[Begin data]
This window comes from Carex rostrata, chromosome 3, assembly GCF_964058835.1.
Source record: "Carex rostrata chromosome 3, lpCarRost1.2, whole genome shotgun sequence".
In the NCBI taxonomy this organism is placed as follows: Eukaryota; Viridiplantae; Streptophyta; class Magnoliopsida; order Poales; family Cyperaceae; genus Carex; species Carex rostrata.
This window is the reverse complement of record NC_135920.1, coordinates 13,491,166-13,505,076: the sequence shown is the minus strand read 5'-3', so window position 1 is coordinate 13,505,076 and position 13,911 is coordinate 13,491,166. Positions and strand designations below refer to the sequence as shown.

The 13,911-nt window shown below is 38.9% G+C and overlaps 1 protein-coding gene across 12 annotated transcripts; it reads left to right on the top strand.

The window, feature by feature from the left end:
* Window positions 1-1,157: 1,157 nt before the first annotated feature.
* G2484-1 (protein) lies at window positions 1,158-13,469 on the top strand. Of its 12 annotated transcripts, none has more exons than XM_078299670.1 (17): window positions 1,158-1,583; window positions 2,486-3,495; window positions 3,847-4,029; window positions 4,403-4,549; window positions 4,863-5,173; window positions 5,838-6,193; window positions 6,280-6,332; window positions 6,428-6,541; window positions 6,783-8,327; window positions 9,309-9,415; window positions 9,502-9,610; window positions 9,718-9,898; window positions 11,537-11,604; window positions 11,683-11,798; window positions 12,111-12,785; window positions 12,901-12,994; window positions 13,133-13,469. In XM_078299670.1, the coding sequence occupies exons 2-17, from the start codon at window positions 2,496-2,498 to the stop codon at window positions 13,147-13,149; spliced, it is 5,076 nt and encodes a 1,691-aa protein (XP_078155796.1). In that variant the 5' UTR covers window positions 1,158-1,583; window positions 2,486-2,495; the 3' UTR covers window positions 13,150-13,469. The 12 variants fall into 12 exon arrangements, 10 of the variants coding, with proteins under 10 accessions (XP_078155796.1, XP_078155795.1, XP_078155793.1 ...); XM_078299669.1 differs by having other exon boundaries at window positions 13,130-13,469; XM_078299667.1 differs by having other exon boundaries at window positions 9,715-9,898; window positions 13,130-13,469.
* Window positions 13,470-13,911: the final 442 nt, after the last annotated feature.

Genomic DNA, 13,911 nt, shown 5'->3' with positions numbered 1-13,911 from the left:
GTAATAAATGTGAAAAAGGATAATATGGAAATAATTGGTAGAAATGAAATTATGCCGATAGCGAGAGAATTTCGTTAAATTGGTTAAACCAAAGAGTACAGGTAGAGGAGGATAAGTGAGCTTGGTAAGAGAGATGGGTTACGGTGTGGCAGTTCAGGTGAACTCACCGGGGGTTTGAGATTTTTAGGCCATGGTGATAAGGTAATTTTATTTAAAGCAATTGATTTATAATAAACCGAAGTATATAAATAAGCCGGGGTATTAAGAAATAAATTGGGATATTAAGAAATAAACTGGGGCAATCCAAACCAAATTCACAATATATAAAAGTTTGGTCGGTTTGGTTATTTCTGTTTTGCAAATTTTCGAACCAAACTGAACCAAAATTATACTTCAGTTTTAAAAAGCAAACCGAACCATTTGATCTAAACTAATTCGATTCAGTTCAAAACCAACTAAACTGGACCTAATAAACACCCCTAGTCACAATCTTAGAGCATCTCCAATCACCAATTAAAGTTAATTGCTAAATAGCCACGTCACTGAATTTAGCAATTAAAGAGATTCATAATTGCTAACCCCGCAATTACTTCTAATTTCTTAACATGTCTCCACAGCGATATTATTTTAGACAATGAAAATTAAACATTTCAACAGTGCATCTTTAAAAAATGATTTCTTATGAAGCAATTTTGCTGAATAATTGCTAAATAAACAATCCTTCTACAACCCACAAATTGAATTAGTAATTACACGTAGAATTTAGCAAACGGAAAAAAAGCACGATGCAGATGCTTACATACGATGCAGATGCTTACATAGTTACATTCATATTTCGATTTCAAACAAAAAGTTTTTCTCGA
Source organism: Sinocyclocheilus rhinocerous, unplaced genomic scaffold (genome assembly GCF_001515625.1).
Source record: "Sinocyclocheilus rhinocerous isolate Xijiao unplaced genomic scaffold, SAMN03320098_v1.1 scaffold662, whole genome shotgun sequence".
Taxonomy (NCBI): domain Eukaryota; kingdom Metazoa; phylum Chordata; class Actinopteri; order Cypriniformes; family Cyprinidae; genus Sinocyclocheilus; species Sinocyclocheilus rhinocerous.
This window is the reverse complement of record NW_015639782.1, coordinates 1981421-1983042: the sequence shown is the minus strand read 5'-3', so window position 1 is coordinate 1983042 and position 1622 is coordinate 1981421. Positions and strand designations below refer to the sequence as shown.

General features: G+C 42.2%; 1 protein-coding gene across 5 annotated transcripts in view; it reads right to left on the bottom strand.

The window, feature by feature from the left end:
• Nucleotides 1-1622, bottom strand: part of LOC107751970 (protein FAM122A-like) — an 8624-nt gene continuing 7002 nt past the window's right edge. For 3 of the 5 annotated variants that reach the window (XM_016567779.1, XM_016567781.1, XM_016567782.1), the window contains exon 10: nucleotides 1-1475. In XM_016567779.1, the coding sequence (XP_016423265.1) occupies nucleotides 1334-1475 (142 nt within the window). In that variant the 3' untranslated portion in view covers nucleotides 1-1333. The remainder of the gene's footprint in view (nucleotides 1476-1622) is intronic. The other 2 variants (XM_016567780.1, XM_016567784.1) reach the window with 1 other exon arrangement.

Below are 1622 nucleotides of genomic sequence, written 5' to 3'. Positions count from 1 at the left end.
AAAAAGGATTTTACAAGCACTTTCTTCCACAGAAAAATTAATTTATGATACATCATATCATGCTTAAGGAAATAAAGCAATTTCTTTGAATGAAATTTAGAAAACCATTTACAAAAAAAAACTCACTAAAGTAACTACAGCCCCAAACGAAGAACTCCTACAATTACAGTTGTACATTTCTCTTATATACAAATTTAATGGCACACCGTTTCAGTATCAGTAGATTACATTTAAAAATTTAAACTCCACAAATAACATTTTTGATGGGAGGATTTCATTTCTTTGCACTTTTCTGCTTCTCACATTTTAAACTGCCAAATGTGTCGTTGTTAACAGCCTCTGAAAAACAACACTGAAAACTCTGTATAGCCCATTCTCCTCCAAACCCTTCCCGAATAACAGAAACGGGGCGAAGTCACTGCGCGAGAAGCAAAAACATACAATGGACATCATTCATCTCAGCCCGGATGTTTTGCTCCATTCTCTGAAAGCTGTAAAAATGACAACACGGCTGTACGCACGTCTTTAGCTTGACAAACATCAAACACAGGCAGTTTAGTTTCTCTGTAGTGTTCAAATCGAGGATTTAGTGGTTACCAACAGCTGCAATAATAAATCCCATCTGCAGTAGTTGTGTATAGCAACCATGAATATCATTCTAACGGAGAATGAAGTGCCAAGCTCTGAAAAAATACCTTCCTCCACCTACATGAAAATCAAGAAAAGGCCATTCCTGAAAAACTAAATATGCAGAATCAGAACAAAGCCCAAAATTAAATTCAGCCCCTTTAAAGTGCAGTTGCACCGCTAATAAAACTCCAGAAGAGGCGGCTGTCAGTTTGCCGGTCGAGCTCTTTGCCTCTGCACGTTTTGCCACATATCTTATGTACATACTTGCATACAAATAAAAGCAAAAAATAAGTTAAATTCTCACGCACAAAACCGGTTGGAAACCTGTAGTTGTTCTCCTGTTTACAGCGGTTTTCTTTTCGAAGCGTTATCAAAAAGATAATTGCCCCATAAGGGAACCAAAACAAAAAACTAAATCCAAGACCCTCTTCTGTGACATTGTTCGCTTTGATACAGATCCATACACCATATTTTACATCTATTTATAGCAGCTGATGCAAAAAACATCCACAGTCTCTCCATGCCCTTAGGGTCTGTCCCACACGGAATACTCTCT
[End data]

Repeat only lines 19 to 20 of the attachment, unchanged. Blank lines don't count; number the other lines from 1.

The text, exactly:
Below are 1622 nucleotides of genomic sequence, written 5' to 3'. Positions count from 1 at the left end.
AAAAAGGATTTTACAAGCACTTTCTTCCACAGAAAAATTAATTTATGATACATCATATCATGCTTAAGGAAATAAAGCAATTTCTTTGAATGAAATTTAGAAAACCATTTACAAAAAAAAACTCACTAAAGTAACTACAGCCCCAAACGAAGAACTCCTACAATTACAGTTGTACATTTCTCTTATATACAAATTTAATGGCACACCGTTTCAGTATCAGTAGATTACATTTAAAAATTTAAACTCCACAAATAACATTTTTGATGGGAGGATTTCATTTCTTTGCACTTTTCTGCTTCTCACATTTTAAACTGCCAAATGTGTCGTTGTTAACAGCCTCTGAAAAACAACACTGAAAACTCTGTATAGCCCATTCTCCTCCAAACCCTTCCCGAATAACAGAAACGGGGCGAAGTCACTGCGCGAGAAGCAAAAACATACAATGGACATCATTCATCTCAGCCCGGATGTTTTGCTCCATTCTCTGAAAGCTGTAAAAATGACAACACGGCTGTACGCACGTCTTTAGCTTGACAAACATCAAACACAGGCAGTTTAGTTTCTCTGTAGTGTTCAAATCGAGGATTTAGTGGTTACCAACAGCTGCAATAATAAATCCCATCTGCAGTAGTTGTGTATAGCAACCATGAATATCATTCTAACGGAGAATGAAGTGCCAAGCTCTGAAAAAATACCTTCCTCCACCTACATGAAAATCAAGAAAAGGCCATTCCTGAAAAACTAAATATGCAGAATCAGAACAAAGCCCAAAATTAAATTCAGCCCCTTTAAAGTGCAGTTGCACCGCTAATAAAACTCCAGAAGAGGCGGCTGTCAGTTTGCCGGTCGAGCTCTTTGCCTCTGCACGTTTTGCCACATATCTTATGTACATACTTGCATACAAATAAAAGCAAAAAATAAGTTAAATTCTCACGCACAAAACCGGTTGGAAACCTGTAGTTGTTCTCCTGTTTACAGCGGTTTTCTTTTCGAAGCGTTATCAAAAAGATAATTGCCCCATAAGGGAACCAAAACAAAAAACTAAATCCAAGACCCTCTTCTGTGACATTGTTCGCTTTGATACAGATCCATACACCATATTTTACATCTATTTATAGCAGCTGATGCAAAAAACATCCACAGTCTCTCCATGCCCTTAGGGTCTGTCCCACACGGAATACTCTCT